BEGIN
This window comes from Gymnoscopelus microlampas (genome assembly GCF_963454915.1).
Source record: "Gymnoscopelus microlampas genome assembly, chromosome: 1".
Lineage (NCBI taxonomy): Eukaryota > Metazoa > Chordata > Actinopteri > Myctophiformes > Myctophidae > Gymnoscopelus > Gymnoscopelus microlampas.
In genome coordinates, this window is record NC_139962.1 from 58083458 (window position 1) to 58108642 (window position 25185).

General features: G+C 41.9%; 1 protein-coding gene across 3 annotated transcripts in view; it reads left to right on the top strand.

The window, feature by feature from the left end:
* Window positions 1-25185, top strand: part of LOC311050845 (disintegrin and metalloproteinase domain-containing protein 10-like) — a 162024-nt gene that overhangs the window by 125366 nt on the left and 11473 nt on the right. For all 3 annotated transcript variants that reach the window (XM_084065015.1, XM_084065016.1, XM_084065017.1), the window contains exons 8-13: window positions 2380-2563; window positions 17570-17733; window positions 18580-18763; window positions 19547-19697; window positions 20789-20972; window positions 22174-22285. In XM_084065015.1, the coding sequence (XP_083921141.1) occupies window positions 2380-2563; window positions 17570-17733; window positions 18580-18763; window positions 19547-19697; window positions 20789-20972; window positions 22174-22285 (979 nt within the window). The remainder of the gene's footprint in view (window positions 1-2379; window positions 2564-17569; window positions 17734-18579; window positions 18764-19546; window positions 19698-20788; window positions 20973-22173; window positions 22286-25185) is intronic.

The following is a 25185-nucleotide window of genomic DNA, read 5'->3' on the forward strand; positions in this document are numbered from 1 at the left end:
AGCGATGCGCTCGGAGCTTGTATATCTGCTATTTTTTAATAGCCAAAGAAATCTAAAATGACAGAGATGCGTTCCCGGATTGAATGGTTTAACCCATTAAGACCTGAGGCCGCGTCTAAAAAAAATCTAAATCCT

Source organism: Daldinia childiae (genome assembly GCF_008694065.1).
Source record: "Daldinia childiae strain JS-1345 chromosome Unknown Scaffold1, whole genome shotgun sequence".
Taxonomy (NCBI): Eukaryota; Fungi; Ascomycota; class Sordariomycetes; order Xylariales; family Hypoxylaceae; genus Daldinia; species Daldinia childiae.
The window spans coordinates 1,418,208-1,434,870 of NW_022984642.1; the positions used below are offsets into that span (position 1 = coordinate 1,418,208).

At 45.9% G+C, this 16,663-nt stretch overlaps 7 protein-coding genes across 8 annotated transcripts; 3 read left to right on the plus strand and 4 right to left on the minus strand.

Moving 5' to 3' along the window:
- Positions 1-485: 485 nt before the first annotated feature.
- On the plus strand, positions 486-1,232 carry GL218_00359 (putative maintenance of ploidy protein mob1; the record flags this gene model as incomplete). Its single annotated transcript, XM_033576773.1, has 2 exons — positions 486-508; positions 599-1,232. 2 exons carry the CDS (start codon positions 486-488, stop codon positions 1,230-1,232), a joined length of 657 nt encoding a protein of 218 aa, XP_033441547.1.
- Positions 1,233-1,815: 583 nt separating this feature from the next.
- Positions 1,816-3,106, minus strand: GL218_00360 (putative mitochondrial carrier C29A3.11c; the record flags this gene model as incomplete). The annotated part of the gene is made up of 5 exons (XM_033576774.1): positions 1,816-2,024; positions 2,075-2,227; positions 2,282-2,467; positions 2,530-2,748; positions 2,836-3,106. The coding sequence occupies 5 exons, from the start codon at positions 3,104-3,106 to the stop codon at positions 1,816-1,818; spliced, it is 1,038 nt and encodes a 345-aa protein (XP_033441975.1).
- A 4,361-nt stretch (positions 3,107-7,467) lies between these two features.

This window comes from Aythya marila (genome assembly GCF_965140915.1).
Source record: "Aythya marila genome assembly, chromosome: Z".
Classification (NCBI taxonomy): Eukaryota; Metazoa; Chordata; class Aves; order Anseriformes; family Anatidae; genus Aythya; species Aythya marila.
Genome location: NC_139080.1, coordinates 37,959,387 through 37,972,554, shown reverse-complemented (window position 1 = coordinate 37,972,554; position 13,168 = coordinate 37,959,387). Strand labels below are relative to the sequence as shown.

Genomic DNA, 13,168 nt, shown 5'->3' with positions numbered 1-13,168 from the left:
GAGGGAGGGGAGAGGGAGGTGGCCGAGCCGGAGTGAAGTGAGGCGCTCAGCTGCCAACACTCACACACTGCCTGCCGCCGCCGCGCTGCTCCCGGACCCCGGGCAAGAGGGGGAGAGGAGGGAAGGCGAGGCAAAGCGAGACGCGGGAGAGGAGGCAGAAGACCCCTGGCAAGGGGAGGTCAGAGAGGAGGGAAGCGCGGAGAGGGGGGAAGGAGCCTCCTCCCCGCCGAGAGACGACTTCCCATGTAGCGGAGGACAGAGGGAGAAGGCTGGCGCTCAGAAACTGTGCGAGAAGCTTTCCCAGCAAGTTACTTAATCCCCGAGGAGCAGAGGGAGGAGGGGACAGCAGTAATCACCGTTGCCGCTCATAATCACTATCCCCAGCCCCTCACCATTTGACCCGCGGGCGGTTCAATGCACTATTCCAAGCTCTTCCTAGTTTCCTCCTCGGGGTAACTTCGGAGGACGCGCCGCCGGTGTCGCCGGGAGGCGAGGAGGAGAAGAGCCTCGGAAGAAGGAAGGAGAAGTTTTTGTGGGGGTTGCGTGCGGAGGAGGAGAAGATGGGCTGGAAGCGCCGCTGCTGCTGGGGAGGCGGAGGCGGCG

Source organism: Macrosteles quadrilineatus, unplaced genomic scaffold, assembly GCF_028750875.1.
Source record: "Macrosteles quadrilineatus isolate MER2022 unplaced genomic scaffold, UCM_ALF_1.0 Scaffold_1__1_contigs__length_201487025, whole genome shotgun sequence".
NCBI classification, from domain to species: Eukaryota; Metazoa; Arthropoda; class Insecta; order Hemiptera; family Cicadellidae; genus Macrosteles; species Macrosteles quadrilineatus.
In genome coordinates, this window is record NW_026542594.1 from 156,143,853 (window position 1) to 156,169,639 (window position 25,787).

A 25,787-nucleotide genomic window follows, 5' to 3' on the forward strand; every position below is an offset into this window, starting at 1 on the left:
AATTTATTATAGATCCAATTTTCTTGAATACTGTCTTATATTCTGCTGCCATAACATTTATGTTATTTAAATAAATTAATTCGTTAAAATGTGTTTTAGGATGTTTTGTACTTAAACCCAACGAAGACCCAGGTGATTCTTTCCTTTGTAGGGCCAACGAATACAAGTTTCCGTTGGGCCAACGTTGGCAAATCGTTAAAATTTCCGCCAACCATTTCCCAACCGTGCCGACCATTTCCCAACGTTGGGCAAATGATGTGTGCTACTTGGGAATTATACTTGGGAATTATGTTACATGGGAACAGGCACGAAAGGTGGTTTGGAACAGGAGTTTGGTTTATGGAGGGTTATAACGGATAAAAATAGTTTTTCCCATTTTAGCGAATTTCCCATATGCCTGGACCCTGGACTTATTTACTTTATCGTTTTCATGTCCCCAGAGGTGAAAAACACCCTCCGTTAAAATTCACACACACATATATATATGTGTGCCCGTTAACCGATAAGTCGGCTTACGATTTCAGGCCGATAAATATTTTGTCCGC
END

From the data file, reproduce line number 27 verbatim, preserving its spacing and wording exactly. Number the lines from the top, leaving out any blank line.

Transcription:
Source organism: Macrosteles quadrilineatus, unplaced genomic scaffold, assembly GCF_028750875.1.